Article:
Meridian Bioscience, Inc. VIVO 3.4 25.0 0.10 26.2 SmallCap 600
Microsoft Corp. MSFT 3.2 19.4 2.44 15.8 S&P 500
Molex Inc. MOLX 3.1 11.0 0.39 18.1 S&P 500
National Penn Bancshares NPBC 3.9 355.6 0.64 15.6 SmallCap 600
Northrop Grumman Corp. NOC 3.1 12.0 7.09 9.2 S&P 500
Northwest Bancshares, Inc. NWBI 3.9 11.6 0.55 18.3 SmallCap 600
NV Energy, Inc. NVE 3.6 30.6 0.66 15.5 MidCap 400
PacWest Bancorp PACW 3.5 243.5 2.37 18.3 SmallCap 600
Parkway Properties Inc PKY 3.4 25.0 0.84 n/a SmallCap 600
Paychex, Inc. PAYX 3.8 3.2 0.46 22.7 S&P 500
Pennsylvania R.E.I.T. PEI 3.8 5.0 0.04 n/a SmallCap 600
Philip Morris International In PM 3.7 14.9 1.74 17.9 S&P 500
Pinnacle West Capital Corp. PNW 3.8 27.1 0.49 16.6 S&P 500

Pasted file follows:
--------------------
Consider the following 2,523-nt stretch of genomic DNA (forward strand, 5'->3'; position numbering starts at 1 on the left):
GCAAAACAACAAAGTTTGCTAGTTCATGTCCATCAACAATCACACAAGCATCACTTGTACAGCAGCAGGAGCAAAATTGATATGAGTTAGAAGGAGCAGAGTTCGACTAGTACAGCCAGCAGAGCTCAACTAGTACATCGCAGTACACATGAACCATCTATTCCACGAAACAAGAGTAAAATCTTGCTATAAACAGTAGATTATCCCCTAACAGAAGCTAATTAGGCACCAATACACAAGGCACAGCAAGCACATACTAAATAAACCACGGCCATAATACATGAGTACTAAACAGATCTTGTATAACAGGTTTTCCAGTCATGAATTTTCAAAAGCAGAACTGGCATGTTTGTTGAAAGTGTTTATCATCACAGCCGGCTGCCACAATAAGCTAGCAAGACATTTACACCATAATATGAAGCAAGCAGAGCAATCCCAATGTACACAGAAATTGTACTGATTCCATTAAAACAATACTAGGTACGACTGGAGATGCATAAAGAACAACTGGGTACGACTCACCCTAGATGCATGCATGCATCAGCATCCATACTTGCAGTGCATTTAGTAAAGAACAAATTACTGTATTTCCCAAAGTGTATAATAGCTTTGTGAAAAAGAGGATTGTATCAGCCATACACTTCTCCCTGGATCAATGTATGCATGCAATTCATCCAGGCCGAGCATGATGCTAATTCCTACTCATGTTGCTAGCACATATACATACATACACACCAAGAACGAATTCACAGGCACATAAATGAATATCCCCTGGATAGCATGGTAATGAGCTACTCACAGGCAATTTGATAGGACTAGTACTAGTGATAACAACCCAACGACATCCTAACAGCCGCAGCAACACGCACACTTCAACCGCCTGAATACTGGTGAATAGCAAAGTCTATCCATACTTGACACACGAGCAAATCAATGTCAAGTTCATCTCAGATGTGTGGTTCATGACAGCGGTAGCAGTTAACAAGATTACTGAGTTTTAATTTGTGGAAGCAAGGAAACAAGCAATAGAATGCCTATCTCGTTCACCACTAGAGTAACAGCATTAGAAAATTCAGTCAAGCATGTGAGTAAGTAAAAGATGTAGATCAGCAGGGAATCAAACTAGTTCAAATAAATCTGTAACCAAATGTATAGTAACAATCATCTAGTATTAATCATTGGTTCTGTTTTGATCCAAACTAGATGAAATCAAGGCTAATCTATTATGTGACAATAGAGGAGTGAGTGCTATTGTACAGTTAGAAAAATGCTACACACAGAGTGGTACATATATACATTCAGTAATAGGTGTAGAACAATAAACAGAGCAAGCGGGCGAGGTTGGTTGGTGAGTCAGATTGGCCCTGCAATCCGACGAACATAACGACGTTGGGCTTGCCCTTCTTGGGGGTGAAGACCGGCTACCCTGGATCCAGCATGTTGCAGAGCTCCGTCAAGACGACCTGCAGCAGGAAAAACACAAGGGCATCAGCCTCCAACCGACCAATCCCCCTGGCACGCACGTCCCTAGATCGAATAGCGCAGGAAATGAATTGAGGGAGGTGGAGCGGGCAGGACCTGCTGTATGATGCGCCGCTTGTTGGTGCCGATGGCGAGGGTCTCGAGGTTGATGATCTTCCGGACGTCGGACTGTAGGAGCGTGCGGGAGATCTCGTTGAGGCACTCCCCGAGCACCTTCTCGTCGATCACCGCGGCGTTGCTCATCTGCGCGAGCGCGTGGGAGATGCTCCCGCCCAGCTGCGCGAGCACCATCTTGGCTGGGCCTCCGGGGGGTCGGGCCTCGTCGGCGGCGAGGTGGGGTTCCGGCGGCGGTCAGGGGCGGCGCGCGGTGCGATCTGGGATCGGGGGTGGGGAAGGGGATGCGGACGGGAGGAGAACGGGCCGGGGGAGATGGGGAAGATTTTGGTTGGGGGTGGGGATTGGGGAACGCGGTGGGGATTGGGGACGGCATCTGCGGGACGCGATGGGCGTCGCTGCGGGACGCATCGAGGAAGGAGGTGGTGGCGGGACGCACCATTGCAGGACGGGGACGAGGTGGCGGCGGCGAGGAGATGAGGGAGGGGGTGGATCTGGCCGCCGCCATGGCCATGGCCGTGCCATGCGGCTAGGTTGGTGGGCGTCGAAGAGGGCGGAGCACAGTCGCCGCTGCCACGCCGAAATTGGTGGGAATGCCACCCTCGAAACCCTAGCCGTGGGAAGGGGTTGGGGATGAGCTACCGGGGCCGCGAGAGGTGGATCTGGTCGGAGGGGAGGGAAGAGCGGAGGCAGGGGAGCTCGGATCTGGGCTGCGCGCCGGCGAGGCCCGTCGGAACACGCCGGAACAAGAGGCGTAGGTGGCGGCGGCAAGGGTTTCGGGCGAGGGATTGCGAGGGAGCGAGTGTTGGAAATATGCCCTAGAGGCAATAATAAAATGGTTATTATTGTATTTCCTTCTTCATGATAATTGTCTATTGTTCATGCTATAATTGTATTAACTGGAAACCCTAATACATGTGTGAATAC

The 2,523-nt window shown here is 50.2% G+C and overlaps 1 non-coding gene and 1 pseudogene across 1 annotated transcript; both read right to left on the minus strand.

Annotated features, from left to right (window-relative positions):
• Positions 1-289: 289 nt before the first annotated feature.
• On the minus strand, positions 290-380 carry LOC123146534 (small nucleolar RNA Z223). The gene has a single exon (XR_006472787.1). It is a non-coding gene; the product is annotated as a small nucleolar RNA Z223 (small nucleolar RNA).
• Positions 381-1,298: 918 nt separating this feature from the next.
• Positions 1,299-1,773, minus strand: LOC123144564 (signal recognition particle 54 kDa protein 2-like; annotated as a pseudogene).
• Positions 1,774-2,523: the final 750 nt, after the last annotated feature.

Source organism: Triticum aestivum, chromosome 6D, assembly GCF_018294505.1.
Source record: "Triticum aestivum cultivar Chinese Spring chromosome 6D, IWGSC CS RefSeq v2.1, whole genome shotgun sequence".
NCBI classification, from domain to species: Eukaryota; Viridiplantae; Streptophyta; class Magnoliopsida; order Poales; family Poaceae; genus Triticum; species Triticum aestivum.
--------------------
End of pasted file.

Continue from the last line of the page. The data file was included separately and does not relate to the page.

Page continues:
Provident Financial Services, Inc. PFS 3.5 6.3 1.04 12.5 SmallCap 600
Raytheon Company RTN 3.8 16.3 2.72 10.3 S&P 500
Reynolds American, Inc. RAI 5.3 8.4 0.31 19.7 S&P 500
Sabra Health Care REIT Inc SBRA 4.7 37.5 0.17 55.8 SmallCap 600
Safety Insurance Group, Inc. SAFT 4.9 10.0 4.35 12.8 SmallCap 600
Schweitzer-Mauduit Internation SWM 3.1 50.0 4.22 14.6 SmallCap 600
Seagate Technology PLC STX 4.3 181.5 7.24 4.7 S&P 500
Simmons First National Corpora SFNC 3.4 5.3 1.19 15.1 SmallCap 600
Sonoco Products Company SON 3.5 3.5 0.98 17.9 MidCap 400
SYSCO Corp. SYY 3.3 3.8 0.02 18.8 S&P 500
Texas Instruments Inc. TXN 3.3 28.6 1.84 22.6 S&P 500
Tompkins Financial Corp. TMP 3.6 5.8 2.63 17.0 SmallCap 600
Tower Group International Ltd TWGP 3.6 8.7 0.75 n/a SmallCap 600
Tupperware Brands Corp. TUP 3.1 20.0 2.60 23.4 MidCap 400
Universal Corp UVV 3.6 2.1 9.27 11.8 MidCap 400
Verizon Communications Inc. VZ 4.2 2.8 2.15 159.9 S&P 500
Waste Management, Inc. WM 3.8 4.4 0.27 21.9 S&P 500
WestAmerica Bancorp. WABC 3.3 2.1 2.65 15.1 MidCap 400
Western Union Company, The WU 3.5 37.1 1.08 8.5 S&P 500
Wisconsin Energy Corp. WEC 3.2 15.4 0.82 18.2 S&P 500